EC proposes EU-wide rights for Internet shoppers

The European Commission launched on October 8th, 2008, a proposal for EU-wide rights to make it easier for consumers to shop on the Internet and in the main street. The new proposal will guarantee consumers, wherever they shop in the EU, clear information on price and additional charges and fees before they sign a contract. It will strengthen consumer protection against late delivery and non delivery, as well as setting out tough EU-wide consumer rights on issues from cooling off periods, returns, refunds, repairs and guarantees and unfair contract term.

The aim of the proposed Consumer Rights Directive, part of the Commission's Consumer Policy Stratey, is to boost consumer confidence and at the same time to cut red tape which is holding back business within national borders: denying consumers more choice and competitive offers.

A standard set of consumer contract terms will cut compliance costs substantially - by up to 97% for EU wide traders. The proposed directive upgrades existing consumer protection in key areas where there have been large numbers of complaints in recent years - such as pressure selling. It adapts the legislation to new technology and sales methods, for example, m-commerce and online "ebay" auctions. There is a clear requirement in the new proposal for clear information about consumer rights to be displayed at point of sale.

The proposed Directive simplifies four existing EU consumer rights directives into one set of rules, introducing a set of measures to ensure better protection consumers:

  • Pre-contractual information. The Directive obliges the trader to provide the consumer with a clear set of information requirements, for all consumer contracts so the consumer can make an informed choice, for example, the main characteristics of the product, geographical address and identify of the trader, the price inclusive of taxes, all additional freight, delivery or postal charges;
  • Rules on delivery and passing of risk to the consumer (currently not regulated at EU level): A maximum of 30 calendar days for the trader to deliver the good to the consumer from signing the contract. The trader bears the risk and cost of deterioration, loss of the good until the moment the consumer receives the good. For late or non delivery, the consumer will have a right, new in most Member States, to a refund as soon as possible and no later than 7 days from the date of delivery.
  • Cooling off periods (distance sales, e.g. Internet sales, mobile phone, catalogue and pressure sales): An EU wide cooling off period of 14 calendar days when you can change your mind. Introduction of an easy to use standard withdrawal form.
  • Repairs, replacement, guarantees. To give more certainty there will be one and the same standard set of remedies available to all consumers who have bought a faulty product (i.e. repair or replacement in the first place, followed by the reduction of the price or the reimbursement of money).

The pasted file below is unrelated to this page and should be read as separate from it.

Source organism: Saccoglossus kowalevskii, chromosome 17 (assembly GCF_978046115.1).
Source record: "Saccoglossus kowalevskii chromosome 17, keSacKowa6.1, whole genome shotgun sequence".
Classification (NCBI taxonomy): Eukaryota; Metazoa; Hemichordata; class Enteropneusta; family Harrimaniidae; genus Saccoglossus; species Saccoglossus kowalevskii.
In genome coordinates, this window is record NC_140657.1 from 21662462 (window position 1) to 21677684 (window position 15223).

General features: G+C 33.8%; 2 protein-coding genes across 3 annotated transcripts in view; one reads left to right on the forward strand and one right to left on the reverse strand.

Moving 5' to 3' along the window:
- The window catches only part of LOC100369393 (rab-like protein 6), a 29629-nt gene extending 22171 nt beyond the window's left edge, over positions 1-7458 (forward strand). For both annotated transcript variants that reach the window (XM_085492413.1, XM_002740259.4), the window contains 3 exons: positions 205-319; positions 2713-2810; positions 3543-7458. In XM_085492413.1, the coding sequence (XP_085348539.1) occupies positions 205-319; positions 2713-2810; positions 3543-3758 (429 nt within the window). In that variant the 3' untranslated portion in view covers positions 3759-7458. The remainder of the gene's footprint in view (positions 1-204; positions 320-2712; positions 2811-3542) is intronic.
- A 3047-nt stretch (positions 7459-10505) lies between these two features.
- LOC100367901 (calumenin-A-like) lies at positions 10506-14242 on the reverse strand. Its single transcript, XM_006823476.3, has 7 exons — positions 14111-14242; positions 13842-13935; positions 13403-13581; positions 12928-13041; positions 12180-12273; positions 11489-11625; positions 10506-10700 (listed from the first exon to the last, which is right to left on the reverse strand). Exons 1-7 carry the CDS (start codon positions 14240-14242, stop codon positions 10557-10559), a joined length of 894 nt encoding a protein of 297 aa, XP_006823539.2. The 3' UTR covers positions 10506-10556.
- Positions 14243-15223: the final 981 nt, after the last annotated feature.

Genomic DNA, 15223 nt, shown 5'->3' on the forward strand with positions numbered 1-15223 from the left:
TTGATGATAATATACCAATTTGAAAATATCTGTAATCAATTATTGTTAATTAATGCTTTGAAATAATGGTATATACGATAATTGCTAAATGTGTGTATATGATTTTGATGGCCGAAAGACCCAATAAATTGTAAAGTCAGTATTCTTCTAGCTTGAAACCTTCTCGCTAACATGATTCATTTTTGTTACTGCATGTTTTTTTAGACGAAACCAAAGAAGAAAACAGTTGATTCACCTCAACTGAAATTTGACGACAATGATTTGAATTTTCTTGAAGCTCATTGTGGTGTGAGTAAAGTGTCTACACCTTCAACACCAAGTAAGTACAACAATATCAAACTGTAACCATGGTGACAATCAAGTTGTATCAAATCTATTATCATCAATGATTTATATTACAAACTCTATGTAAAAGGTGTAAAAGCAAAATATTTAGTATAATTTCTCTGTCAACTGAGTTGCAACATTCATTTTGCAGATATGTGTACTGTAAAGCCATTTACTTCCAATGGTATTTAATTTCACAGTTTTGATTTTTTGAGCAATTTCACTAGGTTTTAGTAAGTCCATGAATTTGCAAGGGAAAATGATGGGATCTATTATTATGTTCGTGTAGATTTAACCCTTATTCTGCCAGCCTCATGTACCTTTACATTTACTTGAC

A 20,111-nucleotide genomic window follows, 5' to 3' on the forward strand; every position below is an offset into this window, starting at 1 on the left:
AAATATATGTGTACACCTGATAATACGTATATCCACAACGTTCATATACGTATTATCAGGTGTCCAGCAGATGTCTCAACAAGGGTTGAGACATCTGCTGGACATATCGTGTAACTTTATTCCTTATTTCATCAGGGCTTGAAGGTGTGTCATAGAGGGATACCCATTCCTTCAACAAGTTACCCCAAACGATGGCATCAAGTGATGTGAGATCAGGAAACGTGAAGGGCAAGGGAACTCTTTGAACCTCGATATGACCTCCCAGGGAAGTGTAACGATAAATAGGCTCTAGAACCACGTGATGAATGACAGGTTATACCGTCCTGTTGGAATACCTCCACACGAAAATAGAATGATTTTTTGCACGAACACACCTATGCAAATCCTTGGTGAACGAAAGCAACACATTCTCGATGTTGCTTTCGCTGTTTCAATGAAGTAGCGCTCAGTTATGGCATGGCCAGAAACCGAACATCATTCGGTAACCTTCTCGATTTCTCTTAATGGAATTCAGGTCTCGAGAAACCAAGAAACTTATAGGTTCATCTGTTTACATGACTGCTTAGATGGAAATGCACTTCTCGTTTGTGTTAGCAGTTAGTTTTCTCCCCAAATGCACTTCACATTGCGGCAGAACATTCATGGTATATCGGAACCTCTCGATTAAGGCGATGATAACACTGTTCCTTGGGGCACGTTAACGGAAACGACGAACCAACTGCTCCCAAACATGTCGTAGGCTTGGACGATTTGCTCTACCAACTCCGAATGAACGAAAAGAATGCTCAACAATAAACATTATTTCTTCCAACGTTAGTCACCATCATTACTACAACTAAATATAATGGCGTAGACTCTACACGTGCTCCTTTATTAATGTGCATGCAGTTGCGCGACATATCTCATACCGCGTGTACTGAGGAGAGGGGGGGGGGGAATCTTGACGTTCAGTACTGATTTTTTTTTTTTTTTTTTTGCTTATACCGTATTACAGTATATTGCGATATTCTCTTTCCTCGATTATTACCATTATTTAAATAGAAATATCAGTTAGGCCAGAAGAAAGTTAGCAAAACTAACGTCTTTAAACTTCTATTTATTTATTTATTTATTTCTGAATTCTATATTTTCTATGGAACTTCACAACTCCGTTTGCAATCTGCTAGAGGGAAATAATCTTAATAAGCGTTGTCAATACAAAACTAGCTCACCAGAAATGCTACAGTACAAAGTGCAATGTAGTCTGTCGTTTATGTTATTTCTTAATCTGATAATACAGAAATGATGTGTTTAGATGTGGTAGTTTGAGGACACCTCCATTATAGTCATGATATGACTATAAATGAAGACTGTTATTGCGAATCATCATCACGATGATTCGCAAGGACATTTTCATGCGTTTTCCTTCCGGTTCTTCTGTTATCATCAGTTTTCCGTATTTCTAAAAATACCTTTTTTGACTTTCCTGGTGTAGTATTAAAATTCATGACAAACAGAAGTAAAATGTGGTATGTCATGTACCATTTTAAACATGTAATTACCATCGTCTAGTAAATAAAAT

• Unfair Contract Terms: a new black list of unfair contract terms which are prohibited across the EU in all cases and an EU wide grey list of contract terms deemed to be unfair if the trader does not prove the contrary.

Moreover, protection is also strengthened in many areas, such as online auctions, for which the Directive requires to meet the standard information obligations, or the protection provided against pressure selling (sales negotiated away from business premises /"direct selling" is significantly strengthened in response to a high number of consumer complaints particularly in pressure selling situations where no or insufficient consumer protection was granted) with a broader new definition of direct selling contracts and other steps to close loopholes

Although, globally, cross border shoppers spend on average € 800 a year, i.e. a total of 24 billion EUR (which demonstrates the enormous potential of the internal market if more people were confident to venture beyond their national borders), the results of an EU survey on e-commerce and cross border trade, published by the Commission early this year, revealed a growing gap between domestic and cross-border e-commerce.

"With household budgets under strain and purchasing power at the top of citizens' concerns, it has never been more important for consumers to be able to compare prices and shop around to get the best value on offer,” hilighted EU Consumer Commissioner Meglena Kuneva said. “These new rules are designed to strengthen protection and close the loopholes in key areas that are undermining consumer trust. The Single Market has the potential to deliver a lot more choice and opportunities for consumers. But for that we need an EU-wide safety net of rights so consumers have the security they need to shop around with peace of mind."

The Contract Rights Directive must be approved by the European Parliament and EU Governments in the Council of Ministers before coming into law.